The changes imposed on the traditional voting procedures at the “Council” of Crete not only ensured the passing of its resolutions but also reflect in effect the ecumenist and heretical principle of “Primacy” (Πρωτείο). By the precedent established at this “Council”, the Primates of the Autocephalous Churches are no longer “First among Equals” (where all bishops and Primates have one vote, as it was the rule for the past 2,000 years in the Orthodox Church), but “First without Equals,” meaning that Primates are superior to all other hierarchs in the Church, since their vote can supersede the vote of the majority of the other bishops. 

Another unconventional effect of the “Council” is that it established the infallibility of its decisions, as shown by the attempt to impose the decisions of a minority on a dissenting majority. The four Orthodox Patriarchates that abstained from the “Council” (those of Russia, Antioch, Bulgaria and Georgia) represent the 2/3 of the Orthodox Christian population worldwide, and, consequently, the “Council” of Crete represented only 1/3 of Orthodox Christians. Yet, the Patriarchate of Constantinople wishes to impose the resolutions of the “Council” on the whole Body of the Orthodox Church, on the basis of one of its articles that establishes the infallibility of its decisions.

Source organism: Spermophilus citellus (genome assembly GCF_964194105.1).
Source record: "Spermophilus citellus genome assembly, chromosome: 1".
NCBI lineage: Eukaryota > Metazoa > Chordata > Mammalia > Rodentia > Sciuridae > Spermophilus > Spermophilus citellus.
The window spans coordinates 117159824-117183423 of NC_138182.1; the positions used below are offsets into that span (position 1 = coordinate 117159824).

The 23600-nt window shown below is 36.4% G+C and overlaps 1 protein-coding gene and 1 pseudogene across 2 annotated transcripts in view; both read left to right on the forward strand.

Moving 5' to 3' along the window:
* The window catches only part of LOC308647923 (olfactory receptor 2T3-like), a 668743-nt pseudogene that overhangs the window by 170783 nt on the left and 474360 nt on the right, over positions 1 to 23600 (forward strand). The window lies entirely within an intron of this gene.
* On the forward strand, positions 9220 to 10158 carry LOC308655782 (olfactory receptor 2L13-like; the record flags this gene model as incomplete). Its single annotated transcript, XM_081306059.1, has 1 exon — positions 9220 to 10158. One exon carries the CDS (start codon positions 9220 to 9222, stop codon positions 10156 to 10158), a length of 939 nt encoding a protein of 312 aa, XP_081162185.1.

On account of these technical deviations from established tradition alone, several expert theologians argue that the “Council” of Crete was neither “Holy” nor “Great” nor even a “Council”. This is the conclusion reached after careful analysis of its practices by various Metropolitans, including Hierotheos of Nafpaktos, Seraphim of Piraeus, and Athanasios of Lemesos [Limassol], as well as by professors of theology, such as Professor Demetrios Tselengidis, Fr. Theodoros Zisis, Fr. Georgios Metallinos, and others. 

Below there is a brief presentation of five of the most egregious dogmatic errors in the resolutions of the “Council” that help classify it as one of the Robber Councils of the Orthodox Church. 

  1. Recognizing all heresies as “Churches”

The “Council” of Crete recognizes all heterodox communities as “Churches,” thus invalidating the Orthodox Creed, where we confess our faith in “One Holy Catholic and Apostolic Church,” which is only the Orthodox Church. On account of this very point, the Holy Synod of the Patriarchate of Bulgaria rejected the “Council” of Crete as heretical, stating the following: 

“In paragraphs 6, 16, and 20 is recognized the “historical designation” of “other, not in communion with us, heterodox Christian churches and confessions,” despite that paragraph 1 asserts otherwise, namely, that no heretical or schismatic community can be called “Church.” The presence of a multitude of churches is unacceptable, according to the dogmas and canons of the Orthodox Church… With regards to the search for the “lost unity of all Christians” expressed and asserted in paragraph 5, we deem this unacceptable and inadmissible, inasmuch as the Orthodox Church never lost its internal unity despite heresies and schisms which represent a breaking away from the Body of the Church, by which the Body does not lose its initial ontological integrity, which consists in the ontological indivisibility of Christ’s Hypostasis”.

  1. Accepting the heretical resolutions of the World Council of Churches (WCC)